verb (used with object), re·lo·cat·ed, re·lo·cat·ing.
verb (used without object), re·lo·cat·ed, re·lo·cat·ing.
Related formsre·lo·ca·tion, noun
Examples from the Web for relocate
It has taken more than that so far to just relocate the population and shore up the buildings.
Much of the money meant to restore the center and rebuild the houses has gone instead to relocate the residents.
Congressional restrictions have made it more difficult to transfer or relocate Guantánamo detainees.Obama, Not Congress, Is the Reason Guantánamo Is Still Open|Thomas Joscelyn|May 3, 2013|DAILY BEAST
Dear Blogger: Does it make sense to relocate to a higher cost of living area for more employment opportunities?
The hospital was forced to relocate 215 patients, including several newborn babies, in the middle of the night.After Storm, Who’s Got the Real Power? Look for Backup Generators|Daniel Gross|October 30, 2012|DAILY BEAST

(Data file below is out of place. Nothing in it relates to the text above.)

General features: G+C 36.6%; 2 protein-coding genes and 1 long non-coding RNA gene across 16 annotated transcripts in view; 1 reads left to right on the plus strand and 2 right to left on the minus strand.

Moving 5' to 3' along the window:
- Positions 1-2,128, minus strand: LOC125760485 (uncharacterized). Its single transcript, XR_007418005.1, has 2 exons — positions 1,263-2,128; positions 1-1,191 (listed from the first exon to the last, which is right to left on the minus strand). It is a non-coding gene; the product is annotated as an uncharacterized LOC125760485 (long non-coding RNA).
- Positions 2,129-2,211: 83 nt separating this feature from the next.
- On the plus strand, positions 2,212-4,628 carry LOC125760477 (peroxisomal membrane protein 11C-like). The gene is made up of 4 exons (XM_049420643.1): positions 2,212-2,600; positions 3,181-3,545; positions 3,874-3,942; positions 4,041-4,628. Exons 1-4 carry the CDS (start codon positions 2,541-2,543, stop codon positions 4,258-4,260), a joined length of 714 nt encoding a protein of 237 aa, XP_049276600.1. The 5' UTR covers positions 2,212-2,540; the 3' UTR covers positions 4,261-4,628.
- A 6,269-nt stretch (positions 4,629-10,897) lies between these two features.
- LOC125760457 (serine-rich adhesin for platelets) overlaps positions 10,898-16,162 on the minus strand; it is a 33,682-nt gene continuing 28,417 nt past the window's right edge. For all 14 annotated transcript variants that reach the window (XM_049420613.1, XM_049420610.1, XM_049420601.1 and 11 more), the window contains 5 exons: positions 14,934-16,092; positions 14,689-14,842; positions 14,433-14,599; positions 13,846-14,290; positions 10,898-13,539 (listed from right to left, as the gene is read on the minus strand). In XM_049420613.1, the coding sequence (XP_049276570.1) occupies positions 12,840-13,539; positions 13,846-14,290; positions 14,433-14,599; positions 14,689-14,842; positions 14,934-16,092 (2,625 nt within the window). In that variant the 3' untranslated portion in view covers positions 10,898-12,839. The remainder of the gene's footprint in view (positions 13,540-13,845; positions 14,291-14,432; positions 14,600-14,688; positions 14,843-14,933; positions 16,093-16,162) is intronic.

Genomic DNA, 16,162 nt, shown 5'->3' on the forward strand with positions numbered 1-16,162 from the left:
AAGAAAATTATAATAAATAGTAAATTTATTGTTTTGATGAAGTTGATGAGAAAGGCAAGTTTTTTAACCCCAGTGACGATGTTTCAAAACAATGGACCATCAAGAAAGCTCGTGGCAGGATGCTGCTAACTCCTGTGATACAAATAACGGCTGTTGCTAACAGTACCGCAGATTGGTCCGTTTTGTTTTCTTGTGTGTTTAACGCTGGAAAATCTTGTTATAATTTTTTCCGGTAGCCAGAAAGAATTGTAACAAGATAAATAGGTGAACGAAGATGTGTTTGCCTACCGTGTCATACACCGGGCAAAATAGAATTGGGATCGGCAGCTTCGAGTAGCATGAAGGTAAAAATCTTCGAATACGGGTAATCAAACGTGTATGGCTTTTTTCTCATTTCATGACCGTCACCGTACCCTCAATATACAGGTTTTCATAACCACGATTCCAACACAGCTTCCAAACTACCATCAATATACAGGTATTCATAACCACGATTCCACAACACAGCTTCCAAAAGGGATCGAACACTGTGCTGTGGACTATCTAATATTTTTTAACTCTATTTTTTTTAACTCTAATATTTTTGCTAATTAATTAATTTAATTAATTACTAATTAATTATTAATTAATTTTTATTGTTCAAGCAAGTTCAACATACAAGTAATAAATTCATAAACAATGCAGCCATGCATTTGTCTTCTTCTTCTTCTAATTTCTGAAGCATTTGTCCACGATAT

Still, it's quite likely that a friend of mine will relocate your old claim a little ahead of them.Delilah of the Snows|Harold Bindloss
If I relocate the mine I am to receive twenty thousand in cash and ten per cent.Bloom of Cactus|Robert Ames Bennet
A home-hunting force, seeking to relocate the surviving members of our race.Get Out of Our Skies!|E. K. Jarvis
But, with his failure to relocate himself, something went wrong in Herman.Dangerous Days|Mary Roberts Rinehart
All the boys went out West in an endeavor to relocate this claim.Dave Porter and His Double|Edward Stratemeyer